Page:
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Introduced Version Senate Bill 81 History

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Senate Bill No. 81

(By Senator Foster)

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[Introduced January 13, 2011; referred to the Committee on the Judiciary.]

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A BILL to amend the Code of West Virginia, 1931, as amended, by adding thereto a new article, designated §16-43-1, §16-43-2, §16-43-3, §16-43-4, §16-43-5, §16-43-6, §16-43-7, §16-43-8 and §16-43-9, all relating to creating the West Virginia Pool Safety Act; stating its purpose to enhance the safety of residential swimming pools and prevent child drownings; defining terms; establishing required safety features and building requirements for residential swimming pools; setting forth requirements for the Bureau for Public Health; and providing exemptions.

Be it enacted by the Legislature of West Virginia:

    That the Code of West Virginia, 1931, as amended, be amended by adding thereto a new article, designated §16-43-1, §16-43-2, §16-43-3, §16-43-4, §16-43-5, §16-43-6, §16-43-7, §16-43-8 and §16-43-9, all to read as follows:

ARTICLE 43. WEST VIRGINIA SWIMMING POOL SAFETY ACT.

§16-43-1. Short title.

    This article is known as the “West Virginia Swimming Pool Safety Act.”

§16-43-2. Purpose.

    This article is intended to enhance the safety of residential pools and spas; encourage the use of layers of protection; prevent child drowning in pools and spas; reduce the number of suction entrapment incidents, injuries and deaths; and educate the public on the importance of constant supervision of children in and around water.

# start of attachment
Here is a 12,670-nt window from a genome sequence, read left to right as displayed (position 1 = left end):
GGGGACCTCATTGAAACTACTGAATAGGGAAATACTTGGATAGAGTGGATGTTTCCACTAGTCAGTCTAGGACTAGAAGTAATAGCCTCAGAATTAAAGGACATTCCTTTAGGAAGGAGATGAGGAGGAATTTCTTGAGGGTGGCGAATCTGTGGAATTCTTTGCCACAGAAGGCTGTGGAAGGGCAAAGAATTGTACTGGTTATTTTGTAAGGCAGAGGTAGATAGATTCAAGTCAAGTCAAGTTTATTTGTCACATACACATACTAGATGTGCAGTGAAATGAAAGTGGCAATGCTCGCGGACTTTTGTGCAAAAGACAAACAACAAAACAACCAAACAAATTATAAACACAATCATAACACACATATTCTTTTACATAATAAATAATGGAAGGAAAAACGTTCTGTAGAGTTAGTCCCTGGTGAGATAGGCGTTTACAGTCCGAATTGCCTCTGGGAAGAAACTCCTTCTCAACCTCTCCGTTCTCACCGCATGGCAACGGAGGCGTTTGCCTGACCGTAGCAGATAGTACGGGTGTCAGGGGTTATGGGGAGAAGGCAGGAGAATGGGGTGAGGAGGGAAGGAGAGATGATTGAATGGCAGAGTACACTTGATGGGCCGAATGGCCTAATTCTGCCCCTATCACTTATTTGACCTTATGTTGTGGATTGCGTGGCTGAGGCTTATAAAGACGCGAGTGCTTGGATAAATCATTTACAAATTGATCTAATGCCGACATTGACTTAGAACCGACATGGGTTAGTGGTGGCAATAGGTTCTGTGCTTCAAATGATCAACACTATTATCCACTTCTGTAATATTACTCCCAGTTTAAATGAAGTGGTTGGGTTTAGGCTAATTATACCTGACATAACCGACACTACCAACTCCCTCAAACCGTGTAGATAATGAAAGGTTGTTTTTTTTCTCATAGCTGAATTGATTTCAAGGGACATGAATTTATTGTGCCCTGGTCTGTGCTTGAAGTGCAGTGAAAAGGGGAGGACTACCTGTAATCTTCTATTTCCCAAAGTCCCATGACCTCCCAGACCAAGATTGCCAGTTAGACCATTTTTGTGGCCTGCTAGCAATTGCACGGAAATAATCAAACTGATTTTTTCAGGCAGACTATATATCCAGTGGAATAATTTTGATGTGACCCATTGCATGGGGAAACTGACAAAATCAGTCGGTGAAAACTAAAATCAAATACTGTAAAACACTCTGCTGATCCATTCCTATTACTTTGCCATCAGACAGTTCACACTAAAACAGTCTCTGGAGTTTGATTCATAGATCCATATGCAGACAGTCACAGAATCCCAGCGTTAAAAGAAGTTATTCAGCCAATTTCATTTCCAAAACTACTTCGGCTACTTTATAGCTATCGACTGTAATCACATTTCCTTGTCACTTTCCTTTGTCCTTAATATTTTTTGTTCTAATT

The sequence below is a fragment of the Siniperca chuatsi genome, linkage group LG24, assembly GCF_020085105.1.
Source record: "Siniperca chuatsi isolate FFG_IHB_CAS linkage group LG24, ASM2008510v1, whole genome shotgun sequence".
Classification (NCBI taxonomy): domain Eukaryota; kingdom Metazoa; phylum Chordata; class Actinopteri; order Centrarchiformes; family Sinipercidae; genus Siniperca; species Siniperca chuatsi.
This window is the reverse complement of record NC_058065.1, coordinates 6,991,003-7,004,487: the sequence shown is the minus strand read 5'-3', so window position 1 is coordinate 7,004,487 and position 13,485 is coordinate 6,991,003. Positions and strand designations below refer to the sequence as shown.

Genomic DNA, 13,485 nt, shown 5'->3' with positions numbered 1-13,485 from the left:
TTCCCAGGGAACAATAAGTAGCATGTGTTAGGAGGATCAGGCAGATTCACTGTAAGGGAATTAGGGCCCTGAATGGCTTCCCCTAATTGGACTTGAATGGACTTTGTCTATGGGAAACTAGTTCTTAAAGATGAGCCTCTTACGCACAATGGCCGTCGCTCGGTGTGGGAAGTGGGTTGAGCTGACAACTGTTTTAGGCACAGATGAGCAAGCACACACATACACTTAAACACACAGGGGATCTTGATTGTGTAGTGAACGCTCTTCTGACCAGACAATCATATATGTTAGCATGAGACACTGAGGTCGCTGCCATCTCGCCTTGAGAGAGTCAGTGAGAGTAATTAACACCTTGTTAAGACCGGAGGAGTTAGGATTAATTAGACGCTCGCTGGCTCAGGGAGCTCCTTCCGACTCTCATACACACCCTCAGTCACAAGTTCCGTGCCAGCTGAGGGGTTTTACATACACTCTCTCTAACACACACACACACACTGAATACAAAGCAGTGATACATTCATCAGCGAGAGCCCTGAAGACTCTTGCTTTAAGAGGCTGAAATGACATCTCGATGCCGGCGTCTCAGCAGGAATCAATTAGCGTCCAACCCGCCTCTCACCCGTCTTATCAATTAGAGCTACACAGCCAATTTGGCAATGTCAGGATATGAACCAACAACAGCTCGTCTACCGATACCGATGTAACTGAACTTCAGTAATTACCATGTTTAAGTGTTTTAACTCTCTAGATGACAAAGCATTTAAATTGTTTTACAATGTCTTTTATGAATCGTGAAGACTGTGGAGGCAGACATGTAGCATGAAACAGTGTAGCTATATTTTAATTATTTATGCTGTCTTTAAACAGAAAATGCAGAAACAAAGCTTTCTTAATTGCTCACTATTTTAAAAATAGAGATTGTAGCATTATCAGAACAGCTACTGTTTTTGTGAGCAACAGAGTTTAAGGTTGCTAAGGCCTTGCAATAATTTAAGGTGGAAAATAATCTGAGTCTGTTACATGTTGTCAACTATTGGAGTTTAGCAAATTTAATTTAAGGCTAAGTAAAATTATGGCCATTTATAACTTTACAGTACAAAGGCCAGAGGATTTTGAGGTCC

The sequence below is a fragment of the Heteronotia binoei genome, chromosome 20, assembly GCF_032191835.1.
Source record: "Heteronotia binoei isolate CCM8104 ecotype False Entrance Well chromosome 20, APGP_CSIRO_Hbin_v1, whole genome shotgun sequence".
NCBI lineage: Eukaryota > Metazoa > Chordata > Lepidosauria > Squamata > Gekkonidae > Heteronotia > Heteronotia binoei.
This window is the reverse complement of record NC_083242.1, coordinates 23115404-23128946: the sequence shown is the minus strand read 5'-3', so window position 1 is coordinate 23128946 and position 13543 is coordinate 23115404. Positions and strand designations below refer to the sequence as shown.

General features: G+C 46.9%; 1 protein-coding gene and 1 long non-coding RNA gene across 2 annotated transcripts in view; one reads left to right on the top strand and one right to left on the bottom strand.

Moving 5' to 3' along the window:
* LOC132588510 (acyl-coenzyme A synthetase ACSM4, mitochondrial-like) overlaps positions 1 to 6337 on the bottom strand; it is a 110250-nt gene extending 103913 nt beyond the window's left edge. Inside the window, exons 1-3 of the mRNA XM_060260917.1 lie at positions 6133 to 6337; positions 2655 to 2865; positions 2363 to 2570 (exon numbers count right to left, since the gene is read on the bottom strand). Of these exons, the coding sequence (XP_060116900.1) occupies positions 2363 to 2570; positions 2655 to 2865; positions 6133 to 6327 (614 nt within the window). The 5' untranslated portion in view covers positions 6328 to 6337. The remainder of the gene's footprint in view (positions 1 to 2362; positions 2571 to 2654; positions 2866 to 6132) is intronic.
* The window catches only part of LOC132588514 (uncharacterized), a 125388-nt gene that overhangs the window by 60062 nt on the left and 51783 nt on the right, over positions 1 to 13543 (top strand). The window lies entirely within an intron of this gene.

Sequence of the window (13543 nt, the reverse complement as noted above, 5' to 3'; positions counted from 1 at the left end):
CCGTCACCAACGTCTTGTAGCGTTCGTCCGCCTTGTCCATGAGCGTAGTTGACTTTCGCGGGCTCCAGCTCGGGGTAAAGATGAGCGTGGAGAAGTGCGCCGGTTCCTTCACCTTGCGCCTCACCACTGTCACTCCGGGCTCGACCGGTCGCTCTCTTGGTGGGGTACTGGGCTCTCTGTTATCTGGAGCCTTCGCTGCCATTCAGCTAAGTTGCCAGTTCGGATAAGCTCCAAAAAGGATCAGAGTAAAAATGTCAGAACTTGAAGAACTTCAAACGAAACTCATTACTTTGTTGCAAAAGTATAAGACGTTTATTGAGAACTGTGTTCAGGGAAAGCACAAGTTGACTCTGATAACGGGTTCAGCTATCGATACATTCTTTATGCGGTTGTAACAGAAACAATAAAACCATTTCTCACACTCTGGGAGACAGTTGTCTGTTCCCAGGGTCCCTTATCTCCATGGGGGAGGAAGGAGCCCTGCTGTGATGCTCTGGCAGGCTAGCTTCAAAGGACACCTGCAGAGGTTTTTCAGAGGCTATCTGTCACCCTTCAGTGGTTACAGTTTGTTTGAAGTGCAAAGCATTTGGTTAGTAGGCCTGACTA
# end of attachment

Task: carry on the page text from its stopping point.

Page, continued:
§16-43-3. Definitions.

    As used in this article the following terms have the following meanings:

    (1) "Swimming pool" or "pool" means any structure intended for

swimming or recreational bathing that contains water over eighteen inches deep. "Swimming pool" includes in-ground and above-ground structures and includes, but is not limited to, hot tubs, spas, portable spas, and nonportable wading pools.

    (2) "Public swimming pool" means a swimming pool operated for the use of the general public with or without charge, or for the use of the members and guests of a private club. Public swimming pool does not include a swimming pool located on the grounds of a private single-family home.

    (3) "Enclosure" means a fence, wall, or other barrier that isolates a swimming pool from access to the home.

    (4) "Approved safety pool cover" means a manually or power-operated safety pool cover that meets all of the performance standards of the American Society for Testing and Materials (ASTM),

in compliance with standard F 1346-91.

    (5) "Exit alarms" means devices that make audible, continuous

alarm sounds when any door or window, that permits access from the

residence to the pool area that is without any intervening enclosure, is opened or is left ajar. Exit alarms may be battery operated or may be connected to the electrical wiring of the building.

§16-43-4. Required safety features.

    (a) Beginning July 1, 2011, except as provided in section eight of this article, whenever a building permit is issued for construction of a new swimming pool or spa, or any building permit is issued for remodeling of an existing pool or spa, at a private, single-family home, it shall be equipped with at least one of the following seven drowning prevention safety features: